Do women beat expectations when playing opposite sex?
Women beat expectations when playing chess against men
Date: January 30, 2018
Source: Association for Psychological Science
Data from 160,000 ranked chess players and more than 5 million chess matches suggest that women playing against men perform better than expected based on their official chess ratings, according to new findings. The study results indicate that women players are not affected by negative stereotypes about women's chess abilities during competition games, in contrast with previous research.
Data from 160,000 ranked chess players and more than 5 million chess matches suggest that women playing against men perform better than expected based on their official chess ratings, according to new findings published in Psychological Science. The study results indicate that women players are not affected by negative stereotypes about women's chess abilities during competition games, in contrast with previous research on the phenomenon of "stereotype threat" which has suggested that awareness of negative stereotypes can hamper women's performance.
"These findings show that even famous psychological phenomena may not be present all the time. Factors other than stereotype threat appear to be more important in determining men and women's tournament chess performance," says psychological scientist and study author Tom Stafford of The University of Sheffield.
"Looking at such a large real-world sample allows us a lot of confidence that our numbers are reliable," Stafford adds.
Being aware of a negative stereotype is thought to make individuals more anxious, more self-conscious, and less able to suppress negative thoughts -- outcomes that ultimately hamper their ability to perform the task at hand.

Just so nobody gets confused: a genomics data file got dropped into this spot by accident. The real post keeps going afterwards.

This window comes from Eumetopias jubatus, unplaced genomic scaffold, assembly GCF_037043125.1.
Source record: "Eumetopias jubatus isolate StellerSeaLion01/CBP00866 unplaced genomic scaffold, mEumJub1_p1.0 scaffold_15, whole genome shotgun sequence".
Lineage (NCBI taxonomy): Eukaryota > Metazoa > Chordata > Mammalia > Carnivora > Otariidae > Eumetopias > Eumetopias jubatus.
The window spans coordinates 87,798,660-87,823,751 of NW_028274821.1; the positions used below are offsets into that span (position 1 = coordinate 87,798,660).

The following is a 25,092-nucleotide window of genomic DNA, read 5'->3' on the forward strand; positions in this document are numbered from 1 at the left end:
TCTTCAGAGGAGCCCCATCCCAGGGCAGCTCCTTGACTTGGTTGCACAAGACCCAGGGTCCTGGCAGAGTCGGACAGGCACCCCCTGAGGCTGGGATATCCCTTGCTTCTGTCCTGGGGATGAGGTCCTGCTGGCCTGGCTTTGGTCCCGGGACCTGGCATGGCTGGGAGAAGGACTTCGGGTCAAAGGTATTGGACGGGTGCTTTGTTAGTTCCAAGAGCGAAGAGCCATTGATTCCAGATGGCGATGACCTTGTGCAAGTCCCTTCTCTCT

Because women are noticeably underrepresented in the world of competitive chess, stereotype threat may be especially salient to women chess players. Previous experiments have provided some evidence for stereotype threat in chess, suggesting that women were less likely to win a match when they believed they were playing a male opponent.
To investigate this phenomenon in the real world, Stafford analyzed data from standard tournament chess games played between rated players from January 2008 through August 2015. The FIDE rating system continuously incorporates game outcomes to update players' ratings. These ratings can be used to predict who will win in a match between any two players. In total, the analyses included data from 150,977 men and 16,158 women playing in 5,558,110 games.
Overall, men had a slightly higher average FIDE rating than women. But the game outcomes indicated that women won matches against men more often than would have been predicted given each player's rating. This pattern held across the whole range of rating differences.
In other words, women outperformed expectations when playing a man compared with when they played against other women, a finding that runs contrary to the negative effect that one would expect as a result of stereotype threat.
The findings surprised Stafford and he notes that any conclusions are limited to the context of tournament chess and rated players.
"The news is good for female chess players, of whom there are exploding numbers. Although discrimination is real and pervasive, women playing tournament chess do not seem to be at a disadvantage when paired with men," Stafford says.
"This study of one social attitude in one domain -- gender stereotypes in chess -- does nothing to disprove the reality of discrimination generally, but it does suggest that this one mechanism, stereotype threat, may be more limited in its applicability than one might conclude from reading the experimental literature alone," Stafford concludes in his research article.